|FIVE HUNDRED invitations were sent
out for a novel reception by the Wisconsin Audubon
Society a while ago. One of the directors lent a large,
handsome house, and six milliners were invited to send
hats unadorned with aigrettes or birds. Ostrich plumes,
quills and cocks-tails were not disbarred.
Twenty-five other milliners applied for space,
everybody went, and a great many tastefully
trimmed hats were sold. People who had never before heard
of the Audubon Society became, through the newspaper
reports of the affair, greatly interested in its object,
and the society itself greatly encouraged through the
fact that by their hats and bonnets many of the
best people of Milwaukee were ready to
proclaim it no longer good form to wear the plumes or
bodies of wild birds.
Certificates of heartlessness, a writer in Our Dumb Animals calls them and we know of no better appellation to apply. Women of fashion, says the same writer, have been urged to use the power which they possess and it is a power greater than that of law to bring this inhumanity to an instant stop. The appeals for the most part were in vain. Birds continue to be slaughtered by millions upon millions, simply for the gratification of a silly vanity of which intelligent women should be ashamed. Whole species of the most beautiful denizens of field and forest, woodland and shore, have been almost or quite exterminated. Some birds have been driven further and further from the dwellings of men; our country is stripped of one of its least costly and most charming delights and all that women may deck themselves in conformity with a fad.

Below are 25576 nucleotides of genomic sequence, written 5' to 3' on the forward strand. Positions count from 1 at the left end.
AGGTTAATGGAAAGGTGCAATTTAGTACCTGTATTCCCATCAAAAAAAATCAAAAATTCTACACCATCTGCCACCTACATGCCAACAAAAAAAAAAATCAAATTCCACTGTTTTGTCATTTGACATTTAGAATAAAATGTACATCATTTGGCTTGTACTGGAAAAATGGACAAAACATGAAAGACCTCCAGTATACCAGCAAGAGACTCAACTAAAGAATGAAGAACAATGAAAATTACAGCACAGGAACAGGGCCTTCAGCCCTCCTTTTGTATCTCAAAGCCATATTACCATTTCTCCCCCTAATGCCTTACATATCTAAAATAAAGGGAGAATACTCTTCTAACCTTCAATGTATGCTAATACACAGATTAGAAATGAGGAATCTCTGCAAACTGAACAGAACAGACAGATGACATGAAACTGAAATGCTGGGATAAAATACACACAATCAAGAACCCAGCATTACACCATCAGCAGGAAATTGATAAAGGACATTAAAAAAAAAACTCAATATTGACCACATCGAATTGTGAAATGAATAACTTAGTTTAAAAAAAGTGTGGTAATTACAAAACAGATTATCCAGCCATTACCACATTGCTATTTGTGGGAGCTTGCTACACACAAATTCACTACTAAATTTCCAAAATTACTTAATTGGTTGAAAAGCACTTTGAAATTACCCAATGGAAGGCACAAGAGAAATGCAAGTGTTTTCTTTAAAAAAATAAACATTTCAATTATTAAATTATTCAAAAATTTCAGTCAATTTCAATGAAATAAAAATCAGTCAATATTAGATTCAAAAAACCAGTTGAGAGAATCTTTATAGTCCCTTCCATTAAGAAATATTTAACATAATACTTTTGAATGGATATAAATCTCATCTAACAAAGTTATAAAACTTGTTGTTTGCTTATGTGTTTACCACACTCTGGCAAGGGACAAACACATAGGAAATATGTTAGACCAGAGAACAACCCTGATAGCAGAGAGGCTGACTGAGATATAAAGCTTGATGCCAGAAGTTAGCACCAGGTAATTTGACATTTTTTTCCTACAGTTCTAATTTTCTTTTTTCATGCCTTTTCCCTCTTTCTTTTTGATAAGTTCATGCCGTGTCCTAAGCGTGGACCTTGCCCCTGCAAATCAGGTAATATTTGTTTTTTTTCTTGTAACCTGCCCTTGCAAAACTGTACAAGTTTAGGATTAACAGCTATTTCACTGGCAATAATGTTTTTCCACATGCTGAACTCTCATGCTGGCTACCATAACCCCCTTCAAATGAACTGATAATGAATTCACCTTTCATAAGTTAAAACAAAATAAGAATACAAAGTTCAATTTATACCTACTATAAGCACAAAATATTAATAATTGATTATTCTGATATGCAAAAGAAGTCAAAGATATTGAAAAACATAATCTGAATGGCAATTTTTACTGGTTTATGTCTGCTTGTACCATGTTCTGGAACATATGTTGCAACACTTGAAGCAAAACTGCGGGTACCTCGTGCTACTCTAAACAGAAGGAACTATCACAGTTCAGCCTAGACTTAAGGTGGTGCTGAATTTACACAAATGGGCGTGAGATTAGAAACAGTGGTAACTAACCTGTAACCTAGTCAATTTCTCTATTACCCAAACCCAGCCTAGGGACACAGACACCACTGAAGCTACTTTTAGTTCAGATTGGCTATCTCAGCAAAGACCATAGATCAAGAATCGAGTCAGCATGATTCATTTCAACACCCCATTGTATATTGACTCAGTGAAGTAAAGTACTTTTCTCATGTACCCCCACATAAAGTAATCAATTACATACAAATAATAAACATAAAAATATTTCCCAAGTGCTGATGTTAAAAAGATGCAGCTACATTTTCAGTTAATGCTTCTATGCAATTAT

bill for the protection of birds was passed on March 24,
by the Senate of the United States, introduced into the
House of Representatives on March 25, and referred to the
Committee on Agriculture. It is entitled An Act for
the Protection of Song Birds.
We confess, says the same writer, to a feeling of humiliation when reading this bill, because it seems a just indictment of the women of America on a charge of willful, wanton, reckless inhumanity. That such legislation should be made necessary, through vanity alone, ought in our estimation, to bring the blush of shame to every good womans cheek.
I didnt think, is the usual reply of the fair sex, when approached on the subject. I didnt think. Aye you didnt think, but the plea can no longer avail when press and pulpit, in the name of humanity, so earnestly and eloquently plead with you to spare the birds.
If compassion for the little creature whose life went out in agony, to supply that ornament above your brow does not move you to abstain from wearing such in the future, then the knowledge that some of the best people in the country consider it bad form, perhaps will.
E. K. M.
The lady has surely a beautiful face,
She has surely a queenly air;
The bonnet had flowers and ribbon and lace;
But the bird has added the crowning grace
It is really a charming affair.
Is the love of a bonnet supreme over all,
In a lady so faultlessly fair?
The Father takes heed when the Sparrows fall,
He hears when the starving nestlings call
Can a tender woman not care?
SUSAN E. GAMMONS, Our Dumb Animals.